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Open Access Research article

Hormonal exposures and the risk of intracranial meningioma in women: a population-based case-control study

Brian Custer12*, WT Longstreth13, Leslie E Phillips1, Thomas D Koepsell14 and Gerald Van Belle56

Author Affiliations

1 Department of Epidemiology, School of Public Health and Community Medicine, University of Washington, Seattle, WA, USA

2 Pharmaceutical Outcomes Research and Policy Program, School of Pharmacy, University of Washington, Seattle, WA, USA

3 Department of Neurology, School of Medicine, University of Washington, Seattle, WA, USA

4 Department of Health Services, School of Public Health and Community Medicine, University of Washington, Seattle, WA, USA

5 Department of Environmental Health, School of Public Health and Community Medicine, University of Washington, Seattle, WA, USA

6 Department of Biostatistics, School of Public Health and Community Medicine, University of Washington, Seattle, WA, USA

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BMC Cancer 2006, 6:152  doi:10.1186/1471-2407-6-152

Published: 7 June 2006

Abstract

Background

The role of exogenous hormone exposures in the development of meningioma is unclear, but these exposures have been proposed as one hypothesis to explain the over-abundance of such tumors in women.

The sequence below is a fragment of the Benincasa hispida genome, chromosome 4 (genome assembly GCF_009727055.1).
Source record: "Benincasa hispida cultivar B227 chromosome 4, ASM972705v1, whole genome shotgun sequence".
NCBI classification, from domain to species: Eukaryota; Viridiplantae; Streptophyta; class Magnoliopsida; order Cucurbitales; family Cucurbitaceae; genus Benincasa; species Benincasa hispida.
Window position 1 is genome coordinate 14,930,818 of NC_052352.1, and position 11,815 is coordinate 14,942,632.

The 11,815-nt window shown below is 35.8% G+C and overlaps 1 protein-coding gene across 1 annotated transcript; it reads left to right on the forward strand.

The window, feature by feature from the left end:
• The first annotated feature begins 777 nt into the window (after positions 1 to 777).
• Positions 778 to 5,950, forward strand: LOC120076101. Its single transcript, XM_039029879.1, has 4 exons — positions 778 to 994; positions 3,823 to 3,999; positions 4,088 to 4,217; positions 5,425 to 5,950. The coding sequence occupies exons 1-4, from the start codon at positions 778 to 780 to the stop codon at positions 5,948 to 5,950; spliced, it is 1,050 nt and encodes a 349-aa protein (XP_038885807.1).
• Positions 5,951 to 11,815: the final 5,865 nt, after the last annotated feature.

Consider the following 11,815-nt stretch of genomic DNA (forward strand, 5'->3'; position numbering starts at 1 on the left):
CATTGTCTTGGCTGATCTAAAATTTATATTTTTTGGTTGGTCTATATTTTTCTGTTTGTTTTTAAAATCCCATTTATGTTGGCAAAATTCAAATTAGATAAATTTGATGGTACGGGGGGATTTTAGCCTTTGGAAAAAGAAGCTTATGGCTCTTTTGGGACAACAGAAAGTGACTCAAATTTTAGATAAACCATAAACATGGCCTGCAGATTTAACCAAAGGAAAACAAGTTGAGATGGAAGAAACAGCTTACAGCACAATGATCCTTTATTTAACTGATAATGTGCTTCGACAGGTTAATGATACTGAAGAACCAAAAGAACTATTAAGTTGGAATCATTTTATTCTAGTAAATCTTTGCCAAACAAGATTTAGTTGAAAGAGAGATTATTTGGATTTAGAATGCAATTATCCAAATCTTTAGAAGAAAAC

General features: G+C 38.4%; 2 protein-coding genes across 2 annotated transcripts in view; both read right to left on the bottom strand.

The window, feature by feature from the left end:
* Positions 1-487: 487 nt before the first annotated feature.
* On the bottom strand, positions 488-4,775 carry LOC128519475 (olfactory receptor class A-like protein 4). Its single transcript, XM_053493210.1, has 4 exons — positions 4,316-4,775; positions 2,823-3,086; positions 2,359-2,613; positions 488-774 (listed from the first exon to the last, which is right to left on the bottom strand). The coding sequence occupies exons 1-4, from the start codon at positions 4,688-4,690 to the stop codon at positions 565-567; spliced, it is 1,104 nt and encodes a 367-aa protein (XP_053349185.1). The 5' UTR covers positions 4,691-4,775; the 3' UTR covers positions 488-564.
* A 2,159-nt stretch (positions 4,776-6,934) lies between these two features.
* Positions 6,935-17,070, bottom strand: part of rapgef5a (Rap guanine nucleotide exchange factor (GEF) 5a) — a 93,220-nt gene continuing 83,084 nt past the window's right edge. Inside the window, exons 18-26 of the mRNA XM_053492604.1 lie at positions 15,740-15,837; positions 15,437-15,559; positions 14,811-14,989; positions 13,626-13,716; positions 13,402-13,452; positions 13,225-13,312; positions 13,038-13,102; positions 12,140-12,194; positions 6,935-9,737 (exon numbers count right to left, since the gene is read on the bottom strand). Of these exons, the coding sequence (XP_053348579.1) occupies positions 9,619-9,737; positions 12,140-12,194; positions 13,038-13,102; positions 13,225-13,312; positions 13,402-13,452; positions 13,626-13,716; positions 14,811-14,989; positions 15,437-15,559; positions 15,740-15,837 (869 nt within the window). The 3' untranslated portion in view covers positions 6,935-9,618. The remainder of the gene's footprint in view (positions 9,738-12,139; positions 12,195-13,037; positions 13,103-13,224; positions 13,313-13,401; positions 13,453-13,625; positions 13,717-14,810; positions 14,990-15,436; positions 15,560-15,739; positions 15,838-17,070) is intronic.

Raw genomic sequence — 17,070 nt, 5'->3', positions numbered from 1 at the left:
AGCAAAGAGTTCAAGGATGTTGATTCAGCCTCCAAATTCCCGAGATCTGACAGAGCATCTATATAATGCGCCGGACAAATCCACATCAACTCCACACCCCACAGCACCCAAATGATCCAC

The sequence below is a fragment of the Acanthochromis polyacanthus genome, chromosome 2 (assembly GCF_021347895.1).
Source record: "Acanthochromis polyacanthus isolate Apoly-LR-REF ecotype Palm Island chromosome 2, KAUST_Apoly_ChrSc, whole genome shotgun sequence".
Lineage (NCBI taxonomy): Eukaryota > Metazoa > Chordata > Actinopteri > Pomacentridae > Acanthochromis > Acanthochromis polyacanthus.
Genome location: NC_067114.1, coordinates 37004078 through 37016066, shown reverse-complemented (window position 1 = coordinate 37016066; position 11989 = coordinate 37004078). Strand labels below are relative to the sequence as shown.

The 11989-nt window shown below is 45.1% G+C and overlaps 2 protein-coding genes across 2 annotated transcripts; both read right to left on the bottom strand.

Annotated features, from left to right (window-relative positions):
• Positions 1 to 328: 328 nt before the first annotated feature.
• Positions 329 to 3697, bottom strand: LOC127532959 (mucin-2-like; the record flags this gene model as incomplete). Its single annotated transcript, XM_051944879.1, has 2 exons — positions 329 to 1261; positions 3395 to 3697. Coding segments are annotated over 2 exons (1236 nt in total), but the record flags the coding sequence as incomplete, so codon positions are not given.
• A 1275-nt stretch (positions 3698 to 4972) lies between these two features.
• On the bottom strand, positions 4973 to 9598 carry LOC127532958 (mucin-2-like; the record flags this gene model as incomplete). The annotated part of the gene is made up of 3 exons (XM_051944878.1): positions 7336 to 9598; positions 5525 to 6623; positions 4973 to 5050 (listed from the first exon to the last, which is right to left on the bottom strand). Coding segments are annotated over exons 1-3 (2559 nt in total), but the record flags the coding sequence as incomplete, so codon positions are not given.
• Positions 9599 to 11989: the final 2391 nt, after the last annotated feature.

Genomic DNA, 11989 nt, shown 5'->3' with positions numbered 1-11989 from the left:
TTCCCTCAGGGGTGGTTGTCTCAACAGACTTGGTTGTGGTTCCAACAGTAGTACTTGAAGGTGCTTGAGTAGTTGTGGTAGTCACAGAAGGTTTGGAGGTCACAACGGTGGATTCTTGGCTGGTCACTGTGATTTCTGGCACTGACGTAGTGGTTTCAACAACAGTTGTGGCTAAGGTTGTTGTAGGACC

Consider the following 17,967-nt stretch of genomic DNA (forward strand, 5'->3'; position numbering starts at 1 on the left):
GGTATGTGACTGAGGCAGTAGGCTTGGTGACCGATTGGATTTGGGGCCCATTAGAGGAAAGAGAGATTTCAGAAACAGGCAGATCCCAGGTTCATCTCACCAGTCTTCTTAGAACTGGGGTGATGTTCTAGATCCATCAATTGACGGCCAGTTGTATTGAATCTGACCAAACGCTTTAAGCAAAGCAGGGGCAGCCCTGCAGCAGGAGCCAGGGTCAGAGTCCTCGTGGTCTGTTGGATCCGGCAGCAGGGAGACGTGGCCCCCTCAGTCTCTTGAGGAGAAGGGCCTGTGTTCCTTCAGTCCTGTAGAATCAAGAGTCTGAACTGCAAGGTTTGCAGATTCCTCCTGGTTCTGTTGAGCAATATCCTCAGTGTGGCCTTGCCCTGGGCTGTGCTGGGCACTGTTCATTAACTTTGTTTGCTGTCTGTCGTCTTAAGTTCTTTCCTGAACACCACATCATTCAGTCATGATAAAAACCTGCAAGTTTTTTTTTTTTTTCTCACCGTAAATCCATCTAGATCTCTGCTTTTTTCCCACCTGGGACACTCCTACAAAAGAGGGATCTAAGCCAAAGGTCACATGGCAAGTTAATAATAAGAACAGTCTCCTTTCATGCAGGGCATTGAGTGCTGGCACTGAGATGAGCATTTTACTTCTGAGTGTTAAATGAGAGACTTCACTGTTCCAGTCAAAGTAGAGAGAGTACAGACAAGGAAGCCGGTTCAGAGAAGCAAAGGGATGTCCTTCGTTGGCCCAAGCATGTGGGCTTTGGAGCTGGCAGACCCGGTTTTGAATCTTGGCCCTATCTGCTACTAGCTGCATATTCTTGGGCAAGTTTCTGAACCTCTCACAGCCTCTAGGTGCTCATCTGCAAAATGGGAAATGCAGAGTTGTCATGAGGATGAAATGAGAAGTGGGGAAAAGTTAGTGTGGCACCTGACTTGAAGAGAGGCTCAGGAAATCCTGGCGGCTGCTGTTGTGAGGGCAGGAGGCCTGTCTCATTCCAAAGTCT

Methods

The association between oral contraception (OC) or hormone replacement therapy (HRT) and intracranial meningioma in women was investigated using a population-based, matched case-control study. Exposures for 143 cases and 286 controls matched on age within five years were obtained by interview. Diagnoses were confirmed histopathologically and estrogen and progesterone receptor assays conducted.

Results

Although risk of meningioma appeared modestly elevated in past OC users (OR = 1.5, 95% CI 0.8 – 2.7), and in current users (OR = 2.5, 95% CI 0.5 – 12.6), the confidence intervals were wide. No significant association between meningioma risk and duration of OC use was found. Likewise, risk of meningioma was only weakly associated with past use of HRT (OR = 0.7, 95% CI 0.4 – 1.3), and not at all with current use of HRT (OR = 1.0, 95% CI 0.5 – 2.2). Of 142 available specimens, 2 (1%) expressed estrogen receptors, whereas 130 (92%) expressed progesterone receptors (PR). OC use was associated with increased risk of a meningioma expressing less rather than more PR (OR = 3.2, 95% CI 1.3 – 8.0). Overall, in post menopausal women, HRT use appeared to confer a non-significant protective effect, and was not associated with low or high PR expressing meningiomas.

Conclusion

This study found little evidence of associations between meningioma and exogenous hormone exposures in women but did suggest that some hormonal exposures may influence tumor biology in those women who develop meningioma.